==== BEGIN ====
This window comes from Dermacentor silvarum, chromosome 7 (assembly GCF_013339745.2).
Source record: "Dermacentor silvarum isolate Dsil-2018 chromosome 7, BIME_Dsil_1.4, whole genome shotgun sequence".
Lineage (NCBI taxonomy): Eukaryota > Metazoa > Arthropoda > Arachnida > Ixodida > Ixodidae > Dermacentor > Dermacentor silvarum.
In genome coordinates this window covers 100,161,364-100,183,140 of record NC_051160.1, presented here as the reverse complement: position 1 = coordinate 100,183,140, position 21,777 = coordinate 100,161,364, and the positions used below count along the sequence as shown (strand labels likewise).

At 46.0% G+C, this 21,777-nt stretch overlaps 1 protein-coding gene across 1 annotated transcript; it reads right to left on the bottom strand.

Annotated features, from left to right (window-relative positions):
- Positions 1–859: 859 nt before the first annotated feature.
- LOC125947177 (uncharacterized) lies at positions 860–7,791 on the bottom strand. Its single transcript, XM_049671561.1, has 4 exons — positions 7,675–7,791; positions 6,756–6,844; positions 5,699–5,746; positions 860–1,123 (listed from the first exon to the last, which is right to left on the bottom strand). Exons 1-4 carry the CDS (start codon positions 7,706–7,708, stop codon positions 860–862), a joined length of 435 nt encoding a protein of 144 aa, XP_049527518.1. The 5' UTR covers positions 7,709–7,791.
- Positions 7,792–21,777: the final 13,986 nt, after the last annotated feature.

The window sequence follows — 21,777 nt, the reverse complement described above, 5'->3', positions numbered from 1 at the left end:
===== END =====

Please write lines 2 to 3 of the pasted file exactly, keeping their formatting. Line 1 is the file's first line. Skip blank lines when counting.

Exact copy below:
Source record: "Dermacentor silvarum isolate Dsil-2018 chromosome 7, BIME_Dsil_1.4, whole genome shotgun sequence".
Lineage (NCBI taxonomy): Eukaryota > Metazoa > Arthropoda > Arachnida > Ixodida > Ixodidae > Dermacentor > Dermacentor silvarum.